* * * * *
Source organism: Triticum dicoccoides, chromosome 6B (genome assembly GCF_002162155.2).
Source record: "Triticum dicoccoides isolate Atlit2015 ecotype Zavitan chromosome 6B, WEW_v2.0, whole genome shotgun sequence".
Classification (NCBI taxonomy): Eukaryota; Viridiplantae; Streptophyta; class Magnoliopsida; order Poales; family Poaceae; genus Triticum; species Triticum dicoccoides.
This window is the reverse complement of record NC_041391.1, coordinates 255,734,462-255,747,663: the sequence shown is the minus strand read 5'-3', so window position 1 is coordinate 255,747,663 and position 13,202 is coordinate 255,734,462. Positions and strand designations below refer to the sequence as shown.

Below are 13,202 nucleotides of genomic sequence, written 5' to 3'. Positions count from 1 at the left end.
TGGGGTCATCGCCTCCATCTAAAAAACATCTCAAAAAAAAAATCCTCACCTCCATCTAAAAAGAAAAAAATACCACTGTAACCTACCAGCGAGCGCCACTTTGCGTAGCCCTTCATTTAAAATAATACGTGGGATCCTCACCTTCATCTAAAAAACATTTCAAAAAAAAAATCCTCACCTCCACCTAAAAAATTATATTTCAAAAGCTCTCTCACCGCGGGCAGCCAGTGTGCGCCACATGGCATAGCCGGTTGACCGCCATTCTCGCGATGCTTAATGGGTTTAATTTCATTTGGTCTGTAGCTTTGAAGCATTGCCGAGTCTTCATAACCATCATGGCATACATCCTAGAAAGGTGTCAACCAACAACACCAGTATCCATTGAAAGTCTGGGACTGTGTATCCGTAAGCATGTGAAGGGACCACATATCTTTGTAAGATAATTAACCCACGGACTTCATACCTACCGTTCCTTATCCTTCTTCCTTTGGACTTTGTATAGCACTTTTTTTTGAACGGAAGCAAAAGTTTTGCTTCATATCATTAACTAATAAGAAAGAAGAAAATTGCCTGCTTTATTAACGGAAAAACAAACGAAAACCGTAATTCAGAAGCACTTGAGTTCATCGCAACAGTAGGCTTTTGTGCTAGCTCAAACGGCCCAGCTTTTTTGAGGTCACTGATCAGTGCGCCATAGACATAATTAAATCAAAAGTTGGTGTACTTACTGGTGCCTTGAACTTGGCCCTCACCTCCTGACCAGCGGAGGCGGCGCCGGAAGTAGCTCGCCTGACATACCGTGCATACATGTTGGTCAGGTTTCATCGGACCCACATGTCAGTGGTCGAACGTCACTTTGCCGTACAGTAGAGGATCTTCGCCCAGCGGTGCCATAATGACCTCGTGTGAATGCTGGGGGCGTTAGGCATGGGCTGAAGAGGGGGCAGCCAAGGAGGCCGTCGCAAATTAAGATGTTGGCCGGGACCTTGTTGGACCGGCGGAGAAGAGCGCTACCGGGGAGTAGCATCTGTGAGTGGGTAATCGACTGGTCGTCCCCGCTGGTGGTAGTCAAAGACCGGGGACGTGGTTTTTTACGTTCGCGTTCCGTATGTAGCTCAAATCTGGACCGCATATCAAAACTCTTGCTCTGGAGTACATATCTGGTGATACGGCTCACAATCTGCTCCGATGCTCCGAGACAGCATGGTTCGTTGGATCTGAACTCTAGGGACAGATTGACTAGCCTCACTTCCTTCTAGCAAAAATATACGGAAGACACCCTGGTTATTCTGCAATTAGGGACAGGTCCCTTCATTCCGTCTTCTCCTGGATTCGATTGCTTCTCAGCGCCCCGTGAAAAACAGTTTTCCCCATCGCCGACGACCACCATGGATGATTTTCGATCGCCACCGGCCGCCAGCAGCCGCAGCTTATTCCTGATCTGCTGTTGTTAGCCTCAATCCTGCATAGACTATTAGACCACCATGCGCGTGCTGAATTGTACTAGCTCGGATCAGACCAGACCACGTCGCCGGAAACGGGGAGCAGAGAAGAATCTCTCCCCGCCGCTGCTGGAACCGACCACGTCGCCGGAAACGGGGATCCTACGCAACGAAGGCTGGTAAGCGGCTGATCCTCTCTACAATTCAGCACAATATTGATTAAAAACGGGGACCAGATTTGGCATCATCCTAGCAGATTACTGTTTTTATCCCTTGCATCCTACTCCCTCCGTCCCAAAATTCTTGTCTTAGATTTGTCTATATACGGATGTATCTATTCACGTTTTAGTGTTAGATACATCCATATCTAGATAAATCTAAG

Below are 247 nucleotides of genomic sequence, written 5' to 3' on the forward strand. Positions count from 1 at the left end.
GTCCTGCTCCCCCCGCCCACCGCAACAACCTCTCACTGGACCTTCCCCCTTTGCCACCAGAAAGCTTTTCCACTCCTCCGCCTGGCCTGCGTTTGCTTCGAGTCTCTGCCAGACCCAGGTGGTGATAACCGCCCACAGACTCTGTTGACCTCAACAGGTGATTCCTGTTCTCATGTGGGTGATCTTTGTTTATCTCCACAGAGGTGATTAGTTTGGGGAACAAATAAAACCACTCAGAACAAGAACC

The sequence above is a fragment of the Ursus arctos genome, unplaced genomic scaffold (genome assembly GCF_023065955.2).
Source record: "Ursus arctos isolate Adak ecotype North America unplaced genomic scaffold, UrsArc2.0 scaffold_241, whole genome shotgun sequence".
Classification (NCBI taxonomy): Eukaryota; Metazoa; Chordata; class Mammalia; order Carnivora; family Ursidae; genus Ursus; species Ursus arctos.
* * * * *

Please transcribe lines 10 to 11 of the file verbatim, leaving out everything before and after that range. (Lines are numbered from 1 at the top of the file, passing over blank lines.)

Source record: "Ursus arctos isolate Adak ecotype North America unplaced genomic scaffold, UrsArc2.0 scaffold_241, whole genome shotgun sequence".
Classification (NCBI taxonomy): Eukaryota; Metazoa; Chordata; class Mammalia; order Carnivora; family Ursidae; genus Ursus; species Ursus arctos.